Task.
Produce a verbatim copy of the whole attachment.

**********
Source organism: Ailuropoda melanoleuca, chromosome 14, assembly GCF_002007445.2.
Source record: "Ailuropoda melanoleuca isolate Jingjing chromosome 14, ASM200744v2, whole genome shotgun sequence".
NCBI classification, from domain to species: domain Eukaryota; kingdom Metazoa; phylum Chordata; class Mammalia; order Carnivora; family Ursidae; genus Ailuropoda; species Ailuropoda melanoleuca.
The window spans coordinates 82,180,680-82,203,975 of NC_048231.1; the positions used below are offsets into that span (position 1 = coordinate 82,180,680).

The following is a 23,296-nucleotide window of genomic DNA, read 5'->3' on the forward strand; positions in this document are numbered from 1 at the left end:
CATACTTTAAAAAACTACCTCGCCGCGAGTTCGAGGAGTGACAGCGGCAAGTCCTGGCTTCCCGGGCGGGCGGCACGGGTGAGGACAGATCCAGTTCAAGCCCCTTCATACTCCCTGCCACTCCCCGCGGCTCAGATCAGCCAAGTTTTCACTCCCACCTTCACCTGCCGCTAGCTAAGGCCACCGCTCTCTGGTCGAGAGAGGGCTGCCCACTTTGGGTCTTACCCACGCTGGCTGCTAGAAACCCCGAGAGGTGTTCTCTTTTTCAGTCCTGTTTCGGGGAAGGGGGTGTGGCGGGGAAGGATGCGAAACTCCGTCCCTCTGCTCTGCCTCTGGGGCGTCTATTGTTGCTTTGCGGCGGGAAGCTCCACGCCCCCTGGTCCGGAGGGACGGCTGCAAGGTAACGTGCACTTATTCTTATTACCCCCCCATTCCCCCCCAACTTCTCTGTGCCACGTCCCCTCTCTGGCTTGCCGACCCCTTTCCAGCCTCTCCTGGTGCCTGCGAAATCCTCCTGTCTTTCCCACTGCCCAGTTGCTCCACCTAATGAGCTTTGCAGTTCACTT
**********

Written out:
Source organism: Ailuropoda melanoleuca, chromosome 14, assembly GCF_002007445.2.
Source record: "Ailuropoda melanoleuca isolate Jingjing chromosome 14, ASM200744v2, whole genome shotgun sequence".
NCBI classification, from domain to species: domain Eukaryota; kingdom Metazoa; phylum Chordata; class Mammalia; order Carnivora; family Ursidae; genus Ailuropoda; species Ailuropoda melanoleuca.
The window spans coordinates 82,180,680-82,203,975 of NC_048231.1; the positions used below are offsets into that span (position 1 = coordinate 82,180,680).

The following is a 23,296-nucleotide window of genomic DNA, read 5'->3' on the forward strand; positions in this document are numbered from 1 at the left end:
CATACTTTAAAAAACTACCTCGCCGCGAGTTCGAGGAGTGACAGCGGCAAGTCCTGGCTTCCCGGGCGGGCGGCACGGGTGAGGACAGATCCAGTTCAAGCCCCTTCATACTCCCTGCCACTCCCCGCGGCTCAGATCAGCCAAGTTTTCACTCCCACCTTCACCTGCCGCTAGCTAAGGCCACCGCTCTCTGGTCGAGAGAGGGCTGCCCACTTTGGGTCTTACCCACGCTGGCTGCTAGAAACCCCGAGAGGTGTTCTCTTTTTCAGTCCTGTTTCGGGGAAGGGGGTGTGGCGGGGAAGGATGCGAAACTCCGTCCCTCTGCTCTGCCTCTGGGGCGTCTATTGTTGCTTTGCGGCGGGAAGCTCCACGCCCCCTGGTCCGGAGGGACGGCTGCAAGGTAACGTGCACTTATTCTTATTACCCCCCCATTCCCCCCCAACTTCTCTGTGCCACGTCCCCTCTCTGGCTTGCCGACCCCTTTCCAGCCTCTCCTGGTGCCTGCGAAATCCTCCTGTCTTTCCCACTGCCCAGTTGCTCCACCTAATGAGCTTTGCAGTTCACTT